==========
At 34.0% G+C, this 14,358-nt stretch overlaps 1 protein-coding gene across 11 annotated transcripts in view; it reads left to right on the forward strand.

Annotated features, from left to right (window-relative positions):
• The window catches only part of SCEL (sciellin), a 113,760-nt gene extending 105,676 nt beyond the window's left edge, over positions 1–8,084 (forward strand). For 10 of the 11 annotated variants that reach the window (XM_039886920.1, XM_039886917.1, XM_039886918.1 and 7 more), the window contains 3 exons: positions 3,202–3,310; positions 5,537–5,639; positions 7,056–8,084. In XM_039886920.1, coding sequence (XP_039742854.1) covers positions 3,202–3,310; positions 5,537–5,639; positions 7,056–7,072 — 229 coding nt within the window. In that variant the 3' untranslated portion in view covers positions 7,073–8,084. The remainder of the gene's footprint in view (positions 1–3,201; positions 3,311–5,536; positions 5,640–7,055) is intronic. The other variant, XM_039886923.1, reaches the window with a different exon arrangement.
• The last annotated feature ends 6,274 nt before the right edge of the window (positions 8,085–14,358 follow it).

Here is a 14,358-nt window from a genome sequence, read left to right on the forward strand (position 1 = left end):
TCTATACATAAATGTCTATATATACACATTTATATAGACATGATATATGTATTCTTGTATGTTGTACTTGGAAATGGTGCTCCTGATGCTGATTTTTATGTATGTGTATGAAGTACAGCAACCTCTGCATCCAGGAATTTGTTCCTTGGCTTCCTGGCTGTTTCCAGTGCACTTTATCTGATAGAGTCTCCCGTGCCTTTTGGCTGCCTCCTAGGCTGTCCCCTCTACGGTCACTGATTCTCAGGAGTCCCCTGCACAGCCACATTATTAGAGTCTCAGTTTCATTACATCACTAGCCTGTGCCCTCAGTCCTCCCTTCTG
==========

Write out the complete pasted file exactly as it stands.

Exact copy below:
At 34.0% G+C, this 14,358-nt stretch overlaps 1 protein-coding gene across 11 annotated transcripts in view; it reads left to right on the forward strand.

Annotated features, from left to right (window-relative positions):
• The window catches only part of SCEL (sciellin), a 113,760-nt gene extending 105,676 nt beyond the window's left edge, over positions 1–8,084 (forward strand). For 10 of the 11 annotated variants that reach the window (XM_039886920.1, XM_039886917.1, XM_039886918.1 and 7 more), the window contains 3 exons: positions 3,202–3,310; positions 5,537–5,639; positions 7,056–8,084. In XM_039886920.1, coding sequence (XP_039742854.1) covers positions 3,202–3,310; positions 5,537–5,639; positions 7,056–7,072 — 229 coding nt within the window. In that variant the 3' untranslated portion in view covers positions 7,073–8,084. The remainder of the gene's footprint in view (positions 1–3,201; positions 3,311–5,536; positions 5,640–7,055) is intronic. The other variant, XM_039886923.1, reaches the window with a different exon arrangement.
• The last annotated feature ends 6,274 nt before the right edge of the window (positions 8,085–14,358 follow it).

Here is a 14,358-nt window from a genome sequence, read left to right on the forward strand (position 1 = left end):
TCTATACATAAATGTCTATATATACACATTTATATAGACATGATATATGTATTCTTGTATGTTGTACTTGGAAATGGTGCTCCTGATGCTGATTTTTATGTATGTGTATGAAGTACAGCAACCTCTGCATCCAGGAATTTGTTCCTTGGCTTCCTGGCTGTTTCCAGTGCACTTTATCTGATAGAGTCTCCCGTGCCTTTTGGCTGCCTCCTAGGCTGTCCCCTCTACGGTCACTGATTCTCAGGAGTCCCCTGCACAGCCACATTATTAGAGTCTCAGTTTCATTACATCACTAGCCTGTGCCCTCAGTCCTCCCTTCTG